Counter's model & culture inspire the Ontario Bar Association

Counter's model & culture inspire the Ontario Bar Association

This article was originally published by The Lawyer’s Daily, part of LexisNexis Canada Inc.

The Ontario Bar Association’s (OBA) new president, Colin Stevenson, who stepped into the role on Sept. 1, was inspired to make innovation the organization’s theme this year. This was motivated in part by the OBA’s innovator-in-residence, Peter Aprile, who, along with other legal professionals at Counter Tax, have undertaken a “hierarchy based on expertise” model at their firm.
“Rather than having a pyramid structure, everyone has authority and power in their own role,” explained Laura Zubot, a lawyer at Counter Tax.

Zubot noted that this model doesn’t “necessarily” mean that everyone at the firm has “the same power to make all types of decisions,” but they have authority over their area of expertise.

Aprile, the founder of Counter Tax, said many organizations, law firms in particular, are “run on a traditional power hierarchy model” and it’s “that power, or the use of that power, that influences how things are done.”

He explained that a flattened hierarchy is “based on the decentralization of power, autonomy and transparency between the people and the organization, which is very different than traditional relationships and structure that exist within traditional law firms and organizations.”

Counter is a “group of people who choose to be aligned and choose to work together within a structure that shares power, values, [and] autonomy,” clarified Aprile.


“It’s that choice, and the understanding of choice, the understanding of opt in, the understanding of true autonomy, and the principles and practices that underlie that, that we believe make this significantly different than what the vast majority of law firms are doing,” he added, noting it’s “truly a different model.”

Zubot used the example of sending faxes to show how the model works.

“Let’s say, I go and tell the person sending faxes how they should send faxes. In a pyramid, they would say ‘OK, the lawyer told me this is how I should send faxes. Guess I’ll do that.’ In a self-managed organization they can say ‘hey, I’m the expert in sending faxes. I’m the person who has authority to decide how that’s done. Here are my reasons for doing it this way.’ And it doesn’t matter whether I agree with that or not because I don’t have authority to tell them how to do something in their area of expertise, which makes whoever’s the expert the person who has authority,” she explained.

This authority is derived from the fact that they are an expert, Aprile added, and “not because of how long they’ve been around or some other, arguably, irrelevant quality.”

“The relevant quality that they have, and what they’ve earned, is that they’re an expert and that is what drives their domain and autonomy to make decisions and to figure out what’s best,” he said, noting that this doesn’t mean someone outside the role might not have insight that the expert hasn’t considered, but the relationship and exchange that occurs is different in a non-pyramid structure.

“That person [the expert] is invited to consider it, and can choose to consider it and implement it, if he or she sees fit, or choose to reject that entirely in the end. Complete autonomy is control to do either one. And there’s no negative repercussions if they choose some path that, let’s say, I wish they’d chosen a different path,” he added.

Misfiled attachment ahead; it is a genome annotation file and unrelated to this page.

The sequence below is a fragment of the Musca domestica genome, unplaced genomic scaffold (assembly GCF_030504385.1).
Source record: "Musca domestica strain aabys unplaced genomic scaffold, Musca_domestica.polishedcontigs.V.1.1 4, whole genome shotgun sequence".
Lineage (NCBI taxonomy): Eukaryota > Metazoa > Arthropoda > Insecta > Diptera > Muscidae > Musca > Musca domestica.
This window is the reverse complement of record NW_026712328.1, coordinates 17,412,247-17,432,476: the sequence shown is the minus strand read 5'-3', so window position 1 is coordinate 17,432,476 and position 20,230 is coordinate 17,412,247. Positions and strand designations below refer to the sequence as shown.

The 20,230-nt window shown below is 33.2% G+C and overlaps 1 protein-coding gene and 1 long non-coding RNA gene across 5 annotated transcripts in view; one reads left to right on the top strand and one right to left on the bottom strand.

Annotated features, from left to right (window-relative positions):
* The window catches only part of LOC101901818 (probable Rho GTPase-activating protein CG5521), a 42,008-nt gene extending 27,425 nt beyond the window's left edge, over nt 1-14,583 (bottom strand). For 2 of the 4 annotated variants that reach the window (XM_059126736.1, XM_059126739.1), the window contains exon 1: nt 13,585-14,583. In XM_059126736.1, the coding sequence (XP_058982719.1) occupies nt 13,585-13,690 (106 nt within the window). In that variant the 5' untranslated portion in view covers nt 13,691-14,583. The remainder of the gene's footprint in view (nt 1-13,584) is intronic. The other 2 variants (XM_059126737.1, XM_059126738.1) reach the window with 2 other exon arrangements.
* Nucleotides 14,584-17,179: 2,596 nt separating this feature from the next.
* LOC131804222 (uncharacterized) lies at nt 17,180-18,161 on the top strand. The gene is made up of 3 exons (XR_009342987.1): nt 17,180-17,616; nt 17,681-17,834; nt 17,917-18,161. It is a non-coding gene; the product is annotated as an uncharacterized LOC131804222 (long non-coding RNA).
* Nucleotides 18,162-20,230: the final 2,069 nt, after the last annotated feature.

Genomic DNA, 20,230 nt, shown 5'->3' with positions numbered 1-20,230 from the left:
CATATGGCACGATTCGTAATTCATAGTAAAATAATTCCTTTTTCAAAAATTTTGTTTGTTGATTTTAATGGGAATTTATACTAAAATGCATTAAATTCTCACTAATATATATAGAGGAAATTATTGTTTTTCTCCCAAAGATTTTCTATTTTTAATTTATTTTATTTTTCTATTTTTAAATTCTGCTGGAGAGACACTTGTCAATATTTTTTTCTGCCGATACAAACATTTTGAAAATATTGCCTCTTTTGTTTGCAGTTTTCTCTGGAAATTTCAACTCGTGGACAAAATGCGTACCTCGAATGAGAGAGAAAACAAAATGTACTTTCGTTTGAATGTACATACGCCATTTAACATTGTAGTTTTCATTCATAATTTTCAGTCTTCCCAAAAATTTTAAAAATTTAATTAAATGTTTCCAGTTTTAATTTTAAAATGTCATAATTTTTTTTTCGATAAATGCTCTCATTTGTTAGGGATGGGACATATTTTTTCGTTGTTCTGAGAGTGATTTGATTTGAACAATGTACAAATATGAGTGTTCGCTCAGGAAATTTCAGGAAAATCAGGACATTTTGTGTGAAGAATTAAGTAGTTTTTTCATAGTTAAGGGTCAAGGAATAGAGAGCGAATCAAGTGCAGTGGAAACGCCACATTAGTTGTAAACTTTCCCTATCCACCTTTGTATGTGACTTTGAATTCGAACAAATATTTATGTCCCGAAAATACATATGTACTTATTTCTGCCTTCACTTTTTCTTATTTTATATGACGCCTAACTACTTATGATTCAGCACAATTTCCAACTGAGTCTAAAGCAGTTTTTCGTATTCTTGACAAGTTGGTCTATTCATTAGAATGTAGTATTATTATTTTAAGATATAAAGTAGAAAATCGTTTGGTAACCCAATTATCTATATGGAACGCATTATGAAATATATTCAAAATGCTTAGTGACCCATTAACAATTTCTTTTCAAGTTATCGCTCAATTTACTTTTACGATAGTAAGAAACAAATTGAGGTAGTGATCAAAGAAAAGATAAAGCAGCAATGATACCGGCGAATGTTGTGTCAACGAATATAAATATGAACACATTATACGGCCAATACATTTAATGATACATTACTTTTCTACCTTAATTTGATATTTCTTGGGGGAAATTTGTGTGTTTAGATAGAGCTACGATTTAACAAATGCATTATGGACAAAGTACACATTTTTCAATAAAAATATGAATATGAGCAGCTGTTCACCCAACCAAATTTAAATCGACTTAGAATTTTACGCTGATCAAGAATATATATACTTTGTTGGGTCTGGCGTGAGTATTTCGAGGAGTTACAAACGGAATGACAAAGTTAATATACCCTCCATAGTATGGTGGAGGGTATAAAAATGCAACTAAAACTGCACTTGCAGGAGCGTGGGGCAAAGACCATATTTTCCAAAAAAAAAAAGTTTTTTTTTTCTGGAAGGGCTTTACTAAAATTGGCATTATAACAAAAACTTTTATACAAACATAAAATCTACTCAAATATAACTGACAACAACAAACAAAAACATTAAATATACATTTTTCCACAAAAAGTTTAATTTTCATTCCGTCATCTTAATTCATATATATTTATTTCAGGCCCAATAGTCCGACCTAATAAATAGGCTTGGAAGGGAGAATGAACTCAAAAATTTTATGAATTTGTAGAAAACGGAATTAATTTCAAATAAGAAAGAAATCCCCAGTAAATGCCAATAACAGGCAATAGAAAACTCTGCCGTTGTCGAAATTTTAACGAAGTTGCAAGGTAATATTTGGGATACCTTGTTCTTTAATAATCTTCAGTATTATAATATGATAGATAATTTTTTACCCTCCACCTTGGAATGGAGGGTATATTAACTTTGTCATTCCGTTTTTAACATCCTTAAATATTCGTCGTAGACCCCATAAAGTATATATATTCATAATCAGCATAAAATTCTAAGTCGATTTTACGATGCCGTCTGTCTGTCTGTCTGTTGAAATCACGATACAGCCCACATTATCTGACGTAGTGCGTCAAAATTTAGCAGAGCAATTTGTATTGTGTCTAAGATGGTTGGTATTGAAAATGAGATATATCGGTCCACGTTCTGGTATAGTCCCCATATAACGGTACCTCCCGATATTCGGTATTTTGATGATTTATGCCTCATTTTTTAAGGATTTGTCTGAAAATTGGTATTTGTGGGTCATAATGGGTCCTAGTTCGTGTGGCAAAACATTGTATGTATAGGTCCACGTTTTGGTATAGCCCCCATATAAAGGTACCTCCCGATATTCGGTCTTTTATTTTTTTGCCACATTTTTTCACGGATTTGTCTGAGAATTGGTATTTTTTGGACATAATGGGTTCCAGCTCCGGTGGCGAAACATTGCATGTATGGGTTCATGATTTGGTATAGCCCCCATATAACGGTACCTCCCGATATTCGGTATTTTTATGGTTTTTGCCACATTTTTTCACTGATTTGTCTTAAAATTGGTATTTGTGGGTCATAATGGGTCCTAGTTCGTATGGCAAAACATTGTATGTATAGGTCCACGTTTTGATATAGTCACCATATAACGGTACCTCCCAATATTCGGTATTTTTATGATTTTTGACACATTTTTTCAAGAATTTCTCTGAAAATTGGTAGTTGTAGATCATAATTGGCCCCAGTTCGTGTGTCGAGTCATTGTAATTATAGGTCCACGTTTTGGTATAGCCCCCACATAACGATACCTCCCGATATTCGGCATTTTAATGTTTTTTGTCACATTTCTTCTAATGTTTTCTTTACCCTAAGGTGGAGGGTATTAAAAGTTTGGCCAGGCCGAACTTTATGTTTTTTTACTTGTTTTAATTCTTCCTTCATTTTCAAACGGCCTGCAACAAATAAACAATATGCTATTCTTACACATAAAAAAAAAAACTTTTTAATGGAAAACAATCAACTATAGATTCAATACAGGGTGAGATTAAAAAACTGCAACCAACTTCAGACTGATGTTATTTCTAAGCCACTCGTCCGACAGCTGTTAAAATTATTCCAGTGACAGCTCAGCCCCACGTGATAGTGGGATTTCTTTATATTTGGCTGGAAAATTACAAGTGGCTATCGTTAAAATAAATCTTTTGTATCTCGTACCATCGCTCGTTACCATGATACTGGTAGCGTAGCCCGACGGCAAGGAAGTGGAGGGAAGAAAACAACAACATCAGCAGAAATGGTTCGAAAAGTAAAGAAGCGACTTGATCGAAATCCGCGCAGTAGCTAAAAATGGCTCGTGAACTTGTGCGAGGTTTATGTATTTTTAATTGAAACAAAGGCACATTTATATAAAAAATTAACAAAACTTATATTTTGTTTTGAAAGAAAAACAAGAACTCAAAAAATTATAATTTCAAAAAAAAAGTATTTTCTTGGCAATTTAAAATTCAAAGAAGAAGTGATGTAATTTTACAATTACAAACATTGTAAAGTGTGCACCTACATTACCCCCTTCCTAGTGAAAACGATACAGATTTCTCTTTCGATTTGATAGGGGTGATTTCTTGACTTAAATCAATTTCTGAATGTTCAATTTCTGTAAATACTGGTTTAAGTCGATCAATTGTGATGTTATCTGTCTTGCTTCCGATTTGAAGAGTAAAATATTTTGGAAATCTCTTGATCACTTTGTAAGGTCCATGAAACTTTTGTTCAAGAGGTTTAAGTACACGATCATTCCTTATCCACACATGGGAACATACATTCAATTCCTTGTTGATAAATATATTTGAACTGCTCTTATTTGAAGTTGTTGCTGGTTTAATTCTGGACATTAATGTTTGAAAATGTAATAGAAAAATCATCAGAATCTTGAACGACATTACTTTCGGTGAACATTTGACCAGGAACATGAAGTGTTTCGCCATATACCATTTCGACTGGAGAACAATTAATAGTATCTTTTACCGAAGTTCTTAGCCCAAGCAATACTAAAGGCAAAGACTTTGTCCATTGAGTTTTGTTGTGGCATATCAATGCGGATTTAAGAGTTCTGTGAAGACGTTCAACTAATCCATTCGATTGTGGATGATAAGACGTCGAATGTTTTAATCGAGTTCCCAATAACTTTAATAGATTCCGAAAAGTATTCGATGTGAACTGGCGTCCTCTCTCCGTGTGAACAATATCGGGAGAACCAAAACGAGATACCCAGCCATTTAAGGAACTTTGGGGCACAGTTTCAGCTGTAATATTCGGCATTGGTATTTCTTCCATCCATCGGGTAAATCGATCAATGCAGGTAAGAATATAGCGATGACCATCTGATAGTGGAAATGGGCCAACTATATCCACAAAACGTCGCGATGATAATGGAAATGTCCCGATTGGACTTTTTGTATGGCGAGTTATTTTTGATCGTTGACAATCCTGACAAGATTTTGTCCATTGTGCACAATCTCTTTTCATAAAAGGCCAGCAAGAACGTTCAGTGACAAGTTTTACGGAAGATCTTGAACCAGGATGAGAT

Aprile clarified that describing the model as a flattened organization is “shorthand” for what Counter is doing, but it’s not entirely accurate.

“It is a hierarchy based on expertise and it’s your expertise which drives the power and autonomy that you have. It’s your ability to gain a mastery of something that leads into that autonomy,” he said.

Zubot and Aprile acknowledged that organizations are often focused on “symptoms,” such as a “lack of diversity,” but that symptoms won’t change unless the structure does first.

“At Counter, we don’t expect the cure based on curing the symptoms or addressing the symptoms. The question is, how do you go to the underlying root cause of everything of what we do and how we work? We believe by addressing the structure, that is a way to cure the symptoms,” said Aprile, adding that the best way to “address the structure is to shift the power in the organization into something different than it currently is.”

“Enable an environment for autonomy and grant people real decision making [powers] and freedom. That’s not being discussed, or even entertained, by most organizations,” [Aprile] explained, stressing that this is the way Counter believes it does its best work.


Zubot noted another example of how the firm is “opting in” to change its structure is by encouraging transparency in its hiring process through a bias test, which people can then voluntarily share with the rest of the firm. Bias is acknowledged and by choosing to share the results with the rest of the firm, it inspires others to do the same without having to put a mandatory policy in place.

“It’s a structural shift that then influences culture,” explained Aprile. “It influences how we work. It’s changing the materials and the relationship that we’re using in order for this other culture to have the opportunity to emerge.”

Aprile said he started reading about non-traditional models three years ago and in September 2018 he introduced the idea of a [new] model to the firm. Counter has been working from that model ever since, learning as they go and posting about their journey on the firm’s website.

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